While the G6's non-removable battery could disappoint some, we don't mind the added water resistance, and the sealed design of the phone will make that happen more easily. Furthermore, having a fixed battery could actually make it safer, as counter-intuitive as this may sound. LG is said to be implementing heat pipes inside the G6 with the purpose of drawing excessive temperatures away from the battery. This will both prevent the lithium-ion cell from overheating and ensure its reliability in the long run. 

As far as charging goes, the LG G6 will use a USB Type-C charging port situated at the bottom. Both the LG G4 and G5 supported quick-charge technologies, and we doubt that the case with the G6 will be any different.

To summarize


Looking at leaks, rumors, and official teasers, the LG G6 will be quite different from its predecessors. It will be tougher in terms of physical durability, and it will be the first in the G series to be water-resistant, which is great news. But in all likeliness, it will drop the removable battery and the audio jack along the way. The unusual display aspect ratio could make it manageable to handle despite the increased display diagonal size. The processor could end up being only slightly faster than that on last year's G5. And the camera – well, we've seen great results out of the G4 and G5, so our expectations for the G6 are set high in this respect.

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6 Comments

1. mio15

Posts: 38; Member since: Mar 21, 2011

Sounds good so far. Sadly an even higher price point than G5. Still waiting on my LG G2 for an worthy upgrade. I like the G5 very much (design etc.) but sadly instead of putting it on sale the retailers are replacing it with a LG G5 SE (Qualcomm 625 ...) :(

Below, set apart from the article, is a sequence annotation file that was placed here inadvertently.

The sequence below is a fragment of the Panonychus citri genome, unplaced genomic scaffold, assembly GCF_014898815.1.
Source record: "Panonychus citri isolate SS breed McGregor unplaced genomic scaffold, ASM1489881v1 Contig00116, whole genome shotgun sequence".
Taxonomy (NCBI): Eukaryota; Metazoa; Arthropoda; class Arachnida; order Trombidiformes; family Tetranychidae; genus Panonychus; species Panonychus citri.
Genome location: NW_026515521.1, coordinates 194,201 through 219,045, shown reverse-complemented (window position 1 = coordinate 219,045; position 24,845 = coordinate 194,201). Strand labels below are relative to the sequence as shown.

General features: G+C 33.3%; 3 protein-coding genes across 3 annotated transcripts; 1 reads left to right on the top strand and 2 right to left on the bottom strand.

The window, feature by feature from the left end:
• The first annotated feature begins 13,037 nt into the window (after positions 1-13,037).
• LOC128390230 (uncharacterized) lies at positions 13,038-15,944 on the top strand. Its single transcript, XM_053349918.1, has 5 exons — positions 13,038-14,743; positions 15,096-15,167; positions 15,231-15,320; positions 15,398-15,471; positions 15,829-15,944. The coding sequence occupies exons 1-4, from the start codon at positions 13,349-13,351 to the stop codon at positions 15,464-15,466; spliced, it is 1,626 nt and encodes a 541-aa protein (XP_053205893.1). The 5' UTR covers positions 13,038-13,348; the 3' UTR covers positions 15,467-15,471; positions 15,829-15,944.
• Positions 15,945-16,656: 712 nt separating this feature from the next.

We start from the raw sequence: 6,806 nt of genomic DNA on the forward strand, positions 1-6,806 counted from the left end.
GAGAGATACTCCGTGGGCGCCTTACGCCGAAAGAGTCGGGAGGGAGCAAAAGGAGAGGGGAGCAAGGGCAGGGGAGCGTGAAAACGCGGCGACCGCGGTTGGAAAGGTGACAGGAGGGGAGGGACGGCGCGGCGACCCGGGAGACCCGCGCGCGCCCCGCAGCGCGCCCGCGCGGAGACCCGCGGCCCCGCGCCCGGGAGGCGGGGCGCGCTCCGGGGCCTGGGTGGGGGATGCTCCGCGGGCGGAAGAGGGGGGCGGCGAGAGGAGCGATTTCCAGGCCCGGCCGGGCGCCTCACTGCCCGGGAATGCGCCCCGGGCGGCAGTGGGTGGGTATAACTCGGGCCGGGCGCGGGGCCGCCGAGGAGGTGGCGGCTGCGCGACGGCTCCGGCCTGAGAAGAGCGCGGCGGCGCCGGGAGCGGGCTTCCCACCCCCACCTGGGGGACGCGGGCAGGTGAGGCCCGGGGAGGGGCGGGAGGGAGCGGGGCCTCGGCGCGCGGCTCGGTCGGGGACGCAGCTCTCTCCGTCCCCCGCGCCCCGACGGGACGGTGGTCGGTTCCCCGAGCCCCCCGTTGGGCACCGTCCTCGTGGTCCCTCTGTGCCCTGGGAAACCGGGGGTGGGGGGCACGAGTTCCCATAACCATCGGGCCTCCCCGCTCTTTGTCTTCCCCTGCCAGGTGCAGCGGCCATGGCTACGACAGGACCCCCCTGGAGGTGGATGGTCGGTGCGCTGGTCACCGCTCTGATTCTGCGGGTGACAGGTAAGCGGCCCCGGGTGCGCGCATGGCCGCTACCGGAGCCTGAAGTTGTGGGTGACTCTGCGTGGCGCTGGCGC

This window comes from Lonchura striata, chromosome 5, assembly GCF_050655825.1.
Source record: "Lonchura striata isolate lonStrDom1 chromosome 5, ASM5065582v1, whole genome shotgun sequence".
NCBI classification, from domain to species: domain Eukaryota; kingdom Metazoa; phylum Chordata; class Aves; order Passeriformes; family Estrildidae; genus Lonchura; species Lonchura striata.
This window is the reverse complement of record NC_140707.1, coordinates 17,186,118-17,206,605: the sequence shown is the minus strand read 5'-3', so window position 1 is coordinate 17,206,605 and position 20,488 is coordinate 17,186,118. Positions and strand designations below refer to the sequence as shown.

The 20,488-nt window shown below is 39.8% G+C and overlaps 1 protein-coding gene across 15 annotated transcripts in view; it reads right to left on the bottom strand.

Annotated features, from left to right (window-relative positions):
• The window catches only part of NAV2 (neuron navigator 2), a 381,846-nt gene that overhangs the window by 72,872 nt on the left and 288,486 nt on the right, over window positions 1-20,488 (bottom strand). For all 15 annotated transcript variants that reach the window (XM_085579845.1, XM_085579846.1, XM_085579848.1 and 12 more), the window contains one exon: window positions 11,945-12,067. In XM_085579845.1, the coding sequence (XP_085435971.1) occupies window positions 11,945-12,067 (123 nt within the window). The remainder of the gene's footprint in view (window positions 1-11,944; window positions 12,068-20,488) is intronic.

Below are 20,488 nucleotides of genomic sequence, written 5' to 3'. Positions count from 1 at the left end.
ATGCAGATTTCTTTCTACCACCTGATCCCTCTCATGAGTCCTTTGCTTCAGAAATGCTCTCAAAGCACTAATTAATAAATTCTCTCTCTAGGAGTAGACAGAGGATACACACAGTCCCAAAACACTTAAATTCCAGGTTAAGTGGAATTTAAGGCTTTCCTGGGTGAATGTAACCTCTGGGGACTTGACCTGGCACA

2. sgodsell

Posts: 7605; Member since: Mar 16, 2013

Although the 625 is not as good as the 820, especially when it comes to GPU or the graphics speeds. The 625 has an octa core that is clocked at 2.0 GHz and runs day to day tasks just fine.

3. sgodsell

Posts: 7605; Member since: Mar 16, 2013

Also Nick, the entire idea why these QHD or now QHD+ displays are so densely packed, is for VR. Hardly anyone can see the pixels if the phone sits a foot from your face. However as soon as you put a phone in a VR headset, that is designed to magnify the smartphones display. Then this is where you are actually glad that OEMs placed such a densely packed and high resolution display in your phone.

4. roldefol

Posts: 4745; Member since: Jan 28, 2011

I was just reading about the Snapdragon 821, and it turns out there are two different versions of this chip. The 8996 Pro-AB is the one in use in the Pixel, and it's not much faster than the 820. The 8996 Pro is used in the OnePlus 3T, runs at higher CPU and GPU clock speeds, and that's why the 3T bests the Pixel in benchmarks. I have to believe if LG can't have an 835, they'll go with the fastest 821 available.

6. HomerS

Posts: 419; Member since: Sep 19, 2014

While you are not wrong, you are not entirely right. The 3T bests the Pixel also because Oneplus is cheating at the benchmark tests. As the phone recognizes certain benchmark tests and then boosts higher and throttles its processor later than it would normally do and therefore the great benchmark results. Atleast Oneplus admitted it and wants ro change this in the next software update. https://www.engadget.com/2017/02/01/oneplus-3t-benchmark-cheating/

5. Noahguy

Posts: 2; Member since: Jan 08, 2017

What about the snapdragon 828 830 and 831?i thought at least one of those is a thing